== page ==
Does someone who serves as his own lawyer have a fool for a client?  That really depends on how you look at it.  Although the court system can (and is) more than a little intimidating, there are some distinct advantages to representing yourself- advantages that attorneys do not share.

1.  Leeway:  Attorneys can expect little or no forgiveness for screwing up in court- both from their clients or the judge.  In contrast, many judges give pro-se litigants a surprising amount of leeway when it comes to procedural matters (i.e., making motions, citations, objections, etc.).  I’ve even seen judges interrupt a plaintiff’s attorney and encourage the pro-se defendant to object!   Of course, if you keep making the same mistakes, your ability to get a pass from the court will gradually diminish if not disappear.  

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2.  It’s a lose/lose for attorneys:  Attorneys hate representing clients against pro-se litigants.  First, as stated above, pro-se litigants enjoy considerably more leeway when it comes to procedural matters- a frustrating advantage that attorneys cannot share, regardless of how much experience they have.  In addition, having a case against a pro-se litigant often represents a lose/lose proposition for the attorney.  First, their clients and their employers expect them to easily win the case.  If they do, they get little or no credit for it, and if they lose, they lose a lot more than the case.  Their client will be furious and balk at paying the bill, and their employer won’t be very pleased either.  They also risk losing face in front of the court and their peers.  It’s sort of like a schoolyard bully beating up on a seemingly helpless kindergartner.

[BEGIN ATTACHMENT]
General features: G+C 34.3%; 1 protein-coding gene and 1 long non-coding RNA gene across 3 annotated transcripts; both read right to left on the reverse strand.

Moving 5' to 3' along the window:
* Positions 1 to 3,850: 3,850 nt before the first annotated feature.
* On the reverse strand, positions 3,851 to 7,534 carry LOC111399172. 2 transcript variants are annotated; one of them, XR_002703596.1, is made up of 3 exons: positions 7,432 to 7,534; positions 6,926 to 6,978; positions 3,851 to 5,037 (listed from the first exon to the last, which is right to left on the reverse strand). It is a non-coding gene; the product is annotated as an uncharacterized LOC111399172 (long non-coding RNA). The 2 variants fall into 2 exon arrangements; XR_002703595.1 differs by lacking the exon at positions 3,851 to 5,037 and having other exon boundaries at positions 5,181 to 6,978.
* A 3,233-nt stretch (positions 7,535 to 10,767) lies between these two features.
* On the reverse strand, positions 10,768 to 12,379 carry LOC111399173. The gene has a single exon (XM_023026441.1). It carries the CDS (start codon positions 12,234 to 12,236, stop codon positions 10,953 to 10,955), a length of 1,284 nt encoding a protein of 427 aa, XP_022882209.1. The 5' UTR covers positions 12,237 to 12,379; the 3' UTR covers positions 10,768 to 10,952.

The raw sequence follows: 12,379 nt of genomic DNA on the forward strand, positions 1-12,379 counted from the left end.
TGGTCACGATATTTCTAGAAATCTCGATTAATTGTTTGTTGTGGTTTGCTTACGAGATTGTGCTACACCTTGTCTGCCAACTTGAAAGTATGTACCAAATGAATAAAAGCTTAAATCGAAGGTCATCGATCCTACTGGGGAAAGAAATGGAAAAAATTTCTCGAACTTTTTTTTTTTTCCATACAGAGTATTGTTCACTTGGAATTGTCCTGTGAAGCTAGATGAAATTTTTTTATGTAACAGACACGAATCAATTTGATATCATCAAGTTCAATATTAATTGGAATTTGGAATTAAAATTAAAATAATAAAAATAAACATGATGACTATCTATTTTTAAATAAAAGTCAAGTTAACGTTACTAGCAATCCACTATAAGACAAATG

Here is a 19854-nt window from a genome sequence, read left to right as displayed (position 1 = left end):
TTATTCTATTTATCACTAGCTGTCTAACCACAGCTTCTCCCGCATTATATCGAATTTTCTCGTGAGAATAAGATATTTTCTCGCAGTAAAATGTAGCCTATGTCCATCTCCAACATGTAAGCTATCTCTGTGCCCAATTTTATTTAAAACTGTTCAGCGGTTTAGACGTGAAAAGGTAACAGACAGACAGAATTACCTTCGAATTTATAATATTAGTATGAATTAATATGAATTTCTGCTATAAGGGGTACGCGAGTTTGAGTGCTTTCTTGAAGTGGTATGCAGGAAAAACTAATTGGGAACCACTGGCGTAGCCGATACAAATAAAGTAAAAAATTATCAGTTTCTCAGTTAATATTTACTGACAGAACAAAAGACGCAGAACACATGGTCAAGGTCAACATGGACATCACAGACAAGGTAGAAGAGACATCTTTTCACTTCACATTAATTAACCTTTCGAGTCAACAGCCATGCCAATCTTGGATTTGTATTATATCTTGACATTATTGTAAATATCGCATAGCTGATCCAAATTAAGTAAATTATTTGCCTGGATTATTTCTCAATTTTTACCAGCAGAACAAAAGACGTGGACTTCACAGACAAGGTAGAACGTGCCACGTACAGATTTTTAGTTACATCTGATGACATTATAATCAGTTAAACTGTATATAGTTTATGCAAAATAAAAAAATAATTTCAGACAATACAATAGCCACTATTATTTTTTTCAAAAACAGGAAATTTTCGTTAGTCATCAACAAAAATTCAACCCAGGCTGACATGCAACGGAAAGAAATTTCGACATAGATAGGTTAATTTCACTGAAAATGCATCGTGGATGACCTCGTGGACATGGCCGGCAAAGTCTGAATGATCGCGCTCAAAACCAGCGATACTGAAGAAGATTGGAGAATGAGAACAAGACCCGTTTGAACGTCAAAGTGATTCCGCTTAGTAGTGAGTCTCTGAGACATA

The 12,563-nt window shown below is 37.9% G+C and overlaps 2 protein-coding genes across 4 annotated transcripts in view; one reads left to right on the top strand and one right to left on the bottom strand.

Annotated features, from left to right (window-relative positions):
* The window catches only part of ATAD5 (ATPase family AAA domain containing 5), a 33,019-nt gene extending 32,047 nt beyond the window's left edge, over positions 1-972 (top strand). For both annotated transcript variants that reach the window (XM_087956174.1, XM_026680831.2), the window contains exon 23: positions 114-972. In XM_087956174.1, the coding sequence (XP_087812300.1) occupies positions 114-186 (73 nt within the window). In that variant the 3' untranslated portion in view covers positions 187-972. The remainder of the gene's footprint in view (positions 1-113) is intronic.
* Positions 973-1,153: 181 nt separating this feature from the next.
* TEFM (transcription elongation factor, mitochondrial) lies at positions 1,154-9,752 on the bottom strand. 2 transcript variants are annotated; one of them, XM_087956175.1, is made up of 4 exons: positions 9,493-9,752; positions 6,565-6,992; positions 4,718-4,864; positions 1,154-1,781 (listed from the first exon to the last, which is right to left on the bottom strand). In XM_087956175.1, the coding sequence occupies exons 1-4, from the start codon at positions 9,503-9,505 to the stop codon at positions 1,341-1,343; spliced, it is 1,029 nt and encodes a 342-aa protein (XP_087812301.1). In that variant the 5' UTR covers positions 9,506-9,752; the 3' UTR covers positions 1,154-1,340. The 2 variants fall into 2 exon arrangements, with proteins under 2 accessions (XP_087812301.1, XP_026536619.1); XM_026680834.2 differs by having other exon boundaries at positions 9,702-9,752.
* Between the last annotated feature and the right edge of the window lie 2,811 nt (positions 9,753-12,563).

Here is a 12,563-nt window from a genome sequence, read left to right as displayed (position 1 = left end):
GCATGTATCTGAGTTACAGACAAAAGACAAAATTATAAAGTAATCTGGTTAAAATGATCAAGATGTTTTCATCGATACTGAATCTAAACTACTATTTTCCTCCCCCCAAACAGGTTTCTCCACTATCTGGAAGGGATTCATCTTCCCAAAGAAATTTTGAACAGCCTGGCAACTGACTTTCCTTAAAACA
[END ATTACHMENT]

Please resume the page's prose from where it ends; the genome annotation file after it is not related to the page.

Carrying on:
3.  Everyone loves an underdog:  When it comes to choosing a jury of your peers, pro-se litigants have a distinct advantage.  Would-be jurors will naturally sympathize with someone just like themselves who is standing up to someone who can afford a slick attorney as a mouthpiece.

Here’s an important note:  don’t rely on these advantages to win your case.  Regardless of how much leeway you get, and how good you are at pleading your case in front of a judge or jury, you will not win if your case is weak.  Even with a strong case, there is no doubt that the odds are stacked against pro-se litigants.  The best way to capitalize on these advantages is to negotiate a reasonable settlement with the other side.